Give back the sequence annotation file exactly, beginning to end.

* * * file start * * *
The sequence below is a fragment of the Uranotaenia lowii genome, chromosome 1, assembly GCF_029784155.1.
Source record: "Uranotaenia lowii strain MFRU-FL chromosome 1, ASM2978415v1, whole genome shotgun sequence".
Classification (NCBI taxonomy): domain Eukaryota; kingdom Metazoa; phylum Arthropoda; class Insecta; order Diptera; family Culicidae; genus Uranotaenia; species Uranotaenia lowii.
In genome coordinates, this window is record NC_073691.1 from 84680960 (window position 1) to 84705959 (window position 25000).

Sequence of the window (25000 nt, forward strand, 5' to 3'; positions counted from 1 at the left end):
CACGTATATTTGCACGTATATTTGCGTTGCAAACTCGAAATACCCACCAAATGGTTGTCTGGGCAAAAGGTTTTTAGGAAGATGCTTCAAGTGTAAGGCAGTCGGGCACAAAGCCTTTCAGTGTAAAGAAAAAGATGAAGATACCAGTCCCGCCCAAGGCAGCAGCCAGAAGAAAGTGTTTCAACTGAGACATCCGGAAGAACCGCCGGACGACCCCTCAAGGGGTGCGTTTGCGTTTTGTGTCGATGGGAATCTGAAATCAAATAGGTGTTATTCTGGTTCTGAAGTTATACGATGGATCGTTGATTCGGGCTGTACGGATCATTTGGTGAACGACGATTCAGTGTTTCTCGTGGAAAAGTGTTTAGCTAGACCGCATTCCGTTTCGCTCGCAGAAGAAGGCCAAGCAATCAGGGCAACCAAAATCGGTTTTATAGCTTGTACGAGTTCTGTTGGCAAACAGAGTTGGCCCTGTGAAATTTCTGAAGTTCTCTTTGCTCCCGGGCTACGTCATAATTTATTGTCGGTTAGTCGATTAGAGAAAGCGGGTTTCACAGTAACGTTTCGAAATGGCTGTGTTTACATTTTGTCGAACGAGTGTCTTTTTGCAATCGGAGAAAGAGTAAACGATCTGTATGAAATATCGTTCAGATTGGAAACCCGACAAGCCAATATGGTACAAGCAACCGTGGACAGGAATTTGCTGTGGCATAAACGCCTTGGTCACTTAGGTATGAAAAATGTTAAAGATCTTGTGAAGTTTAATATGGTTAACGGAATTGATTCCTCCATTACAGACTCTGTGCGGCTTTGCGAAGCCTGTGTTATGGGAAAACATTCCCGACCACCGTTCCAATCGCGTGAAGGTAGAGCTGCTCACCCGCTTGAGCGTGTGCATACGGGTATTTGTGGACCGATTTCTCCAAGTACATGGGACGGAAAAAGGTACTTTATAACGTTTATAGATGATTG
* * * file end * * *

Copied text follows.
The sequence below is a fragment of the Uranotaenia lowii genome, chromosome 1, assembly GCF_029784155.1.
Source record: "Uranotaenia lowii strain MFRU-FL chromosome 1, ASM2978415v1, whole genome shotgun sequence".
Classification (NCBI taxonomy): domain Eukaryota; kingdom Metazoa; phylum Arthropoda; class Insecta; order Diptera; family Culicidae; genus Uranotaenia; species Uranotaenia lowii.
In genome coordinates, this window is record NC_073691.1 from 84680960 (window position 1) to 84705959 (window position 25000).

Sequence of the window (25000 nt, forward strand, 5' to 3'; positions counted from 1 at the left end):
CACGTATATTTGCACGTATATTTGCGTTGCAAACTCGAAATACCCACCAAATGGTTGTCTGGGCAAAAGGTTTTTAGGAAGATGCTTCAAGTGTAAGGCAGTCGGGCACAAAGCCTTTCAGTGTAAAGAAAAAGATGAAGATACCAGTCCCGCCCAAGGCAGCAGCCAGAAGAAAGTGTTTCAACTGAGACATCCGGAAGAACCGCCGGACGACCCCTCAAGGGGTGCGTTTGCGTTTTGTGTCGATGGGAATCTGAAATCAAATAGGTGTTATTCTGGTTCTGAAGTTATACGATGGATCGTTGATTCGGGCTGTACGGATCATTTGGTGAACGACGATTCAGTGTTTCTCGTGGAAAAGTGTTTAGCTAGACCGCATTCCGTTTCGCTCGCAGAAGAAGGCCAAGCAATCAGGGCAACCAAAATCGGTTTTATAGCTTGTACGAGTTCTGTTGGCAAACAGAGTTGGCCCTGTGAAATTTCTGAAGTTCTCTTTGCTCCCGGGCTACGTCATAATTTATTGTCGGTTAGTCGATTAGAGAAAGCGGGTTTCACAGTAACGTTTCGAAATGGCTGTGTTTACATTTTGTCGAACGAGTGTCTTTTTGCAATCGGAGAAAGAGTAAACGATCTGTATGAAATATCGTTCAGATTGGAAACCCGACAAGCCAATATGGTACAAGCAACCGTGGACAGGAATTTGCTGTGGCATAAACGCCTTGGTCACTTAGGTATGAAAAATGTTAAAGATCTTGTGAAGTTTAATATGGTTAACGGAATTGATTCCTCCATTACAGACTCTGTGCGGCTTTGCGAAGCCTGTGTTATGGGAAAACATTCCCGACCACCGTTCCAATCGCGTGAAGGTAGAGCTGCTCACCCGCTTGAGCGTGTGCATACGGGTATTTGTGGACCGATTTCTCCAAGTACATGGGACGGAAAAAGGTACTTTATAACGTTTATAGATGATTG